Since each of you plays a role on the End-User Review Committee, we ask that you add TAR Public Security Bureaus and any other entities affiliated with the mass DNA collection project on the Bureau of Industry and Security’s Entity List. This will ensure that U.S. companies are not contributing to, and are not directly or indirectly complicit in, the collecting and building of biometric ID surveillance capabilities in the TAR or other Tibetan areas.
There is precedent for taking this step. In 2019 and 2020, over twenty Public Security Bureaus and affiliated entities in the XUAR were placed on the BIS Entity List after reports indicated that Thermo Fisher sold them DNA sequencers and other products used in a mass DNA collection campaign. The DNA collection campaigns turned out to be part of a mass surveillance and detention system in the XUAR that was rightly determined to be a genocide by the State Department.
The BIS prohibited sales to XUAR police in 2019 and police in Tibet should face the same prohibition. Tibetans have no control over how their samples were collected, stored and used, nor do they know of the potential implications of DNA collection for them and for their extended families. The response to these circumstances should be robust. Even after the BIS prohibited sales to XUAR police in 2019 and Thermo Fisher announced that it would stop selling or servicing its genetic sequencers in the XUAR, a June 2021 New York Times investigation found that police in the XUAR were still purchasing equipment made by Thermo Fisher and another U.S. company. These findings suggest that neither export controls nor company safeguards have stopped the PRC’s use of U.S. technology in mass DNA collection.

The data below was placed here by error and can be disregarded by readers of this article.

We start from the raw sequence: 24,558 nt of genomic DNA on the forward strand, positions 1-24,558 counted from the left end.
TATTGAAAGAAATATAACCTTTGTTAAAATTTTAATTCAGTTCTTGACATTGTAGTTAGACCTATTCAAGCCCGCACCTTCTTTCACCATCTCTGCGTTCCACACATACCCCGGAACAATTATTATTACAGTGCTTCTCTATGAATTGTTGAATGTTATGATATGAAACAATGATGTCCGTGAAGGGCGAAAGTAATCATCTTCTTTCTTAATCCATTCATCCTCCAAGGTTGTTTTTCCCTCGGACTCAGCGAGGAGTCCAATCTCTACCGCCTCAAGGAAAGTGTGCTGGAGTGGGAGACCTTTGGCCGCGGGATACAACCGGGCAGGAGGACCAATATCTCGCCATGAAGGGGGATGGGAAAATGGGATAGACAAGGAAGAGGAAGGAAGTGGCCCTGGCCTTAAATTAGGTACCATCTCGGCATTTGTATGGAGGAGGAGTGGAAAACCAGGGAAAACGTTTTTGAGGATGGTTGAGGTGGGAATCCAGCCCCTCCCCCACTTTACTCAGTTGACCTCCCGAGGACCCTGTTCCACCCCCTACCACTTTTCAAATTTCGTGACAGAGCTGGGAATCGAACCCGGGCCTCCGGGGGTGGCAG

We ask that, in placing Public Security Bureaus and affiliated entities in the TAR and Tibetan areas as off-limits for U.S. exports, you work with Congress to ensure that export controls are sufficient to stop future export of technology driving the PRC’s deployment and management of biometric ID surveillance. Such technology must not be exported to authoritarian governments’ use in programs of social control, and ensuring effective export controls is crucial for protecting global freedoms and U.S. national security. We also ask that you work with us to ensure that the end-users of such technologies are held accountable.
Such action could include Global Magnitsky sanctions or visa restrictions for officials in Tibetan areas for their complicity in mass biometric data collection and the forced separation of Tibetan children from their parents.
The list of officials who should be sanctioned is likely very long, as the Tibetan people have been subject to successive, and sometimes brutal, campaigns of repression and social control over the decades. But we ask the Administration to take a clear stance, that those who egregiously abuse the internationally-recognized rights of Tibetans should not profit from access to the United States or its financial system.
We look forward to working with you to address the issues raised by this letter and to ensure the failure of the PRC efforts to leverage technology and big data for social control.